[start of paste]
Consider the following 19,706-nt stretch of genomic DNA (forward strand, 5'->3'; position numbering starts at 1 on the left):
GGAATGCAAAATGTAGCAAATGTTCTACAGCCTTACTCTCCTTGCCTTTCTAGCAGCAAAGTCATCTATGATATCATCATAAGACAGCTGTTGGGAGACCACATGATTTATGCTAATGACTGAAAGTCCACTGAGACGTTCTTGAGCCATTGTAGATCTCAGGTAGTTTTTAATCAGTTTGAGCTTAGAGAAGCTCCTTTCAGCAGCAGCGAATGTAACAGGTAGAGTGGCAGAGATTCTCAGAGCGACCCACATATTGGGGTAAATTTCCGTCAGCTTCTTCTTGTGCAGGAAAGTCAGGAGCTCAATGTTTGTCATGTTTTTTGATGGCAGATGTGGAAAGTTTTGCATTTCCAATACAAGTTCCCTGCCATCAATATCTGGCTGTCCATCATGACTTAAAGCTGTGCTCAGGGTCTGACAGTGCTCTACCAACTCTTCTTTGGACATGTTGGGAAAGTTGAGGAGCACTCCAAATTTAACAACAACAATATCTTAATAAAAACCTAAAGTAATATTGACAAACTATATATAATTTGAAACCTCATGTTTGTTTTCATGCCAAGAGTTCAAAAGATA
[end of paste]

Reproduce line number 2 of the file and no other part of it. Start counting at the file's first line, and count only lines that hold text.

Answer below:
GGAATGCAAAATGTAGCAAATGTTCTACAGCCTTACTCTCCTTGCCTTTCTAGCAGCAAAGTCATCTATGATATCATCATAAGACAGCTGTTGGGAGACCACATGATTTATGCTAATGACTGAAAGTCCACTGAGACGTTCTTGAGCCATTGTAGATCTCAGGTAGTTTTTAATCAGTTTGAGCTTAGAGAAGCTCCTTTCAGCAGCAGCGAATGTAACAGGTAGAGTGGCAGAGATTCTCAGAGCGACCCACATATTGGGGTAAATTTCCGTCAGCTTCTTCTTGTGCAGGAAAGTCAGGAGCTCAATGTTTGTCATGTTTTTTGATGGCAGATGTGGAAAGTTTTGCATTTCCAATACAAGTTCCCTGCCATCAATATCTGGCTGTCCATCATGACTTAAAGCTGTGCTCAGGGTCTGACAGTGCTCTACCAACTCTTCTTTGGACATGTTGGGAAAGTTGAGGAGCACTCCAAATTTAACAACAACAATATCTTAATAAAAACCTAAAGTAATATTGACAAACTATATATAATTTGAAACCTCATGTTTGTTTTCATGCCAAGAGTTCAAAAGATA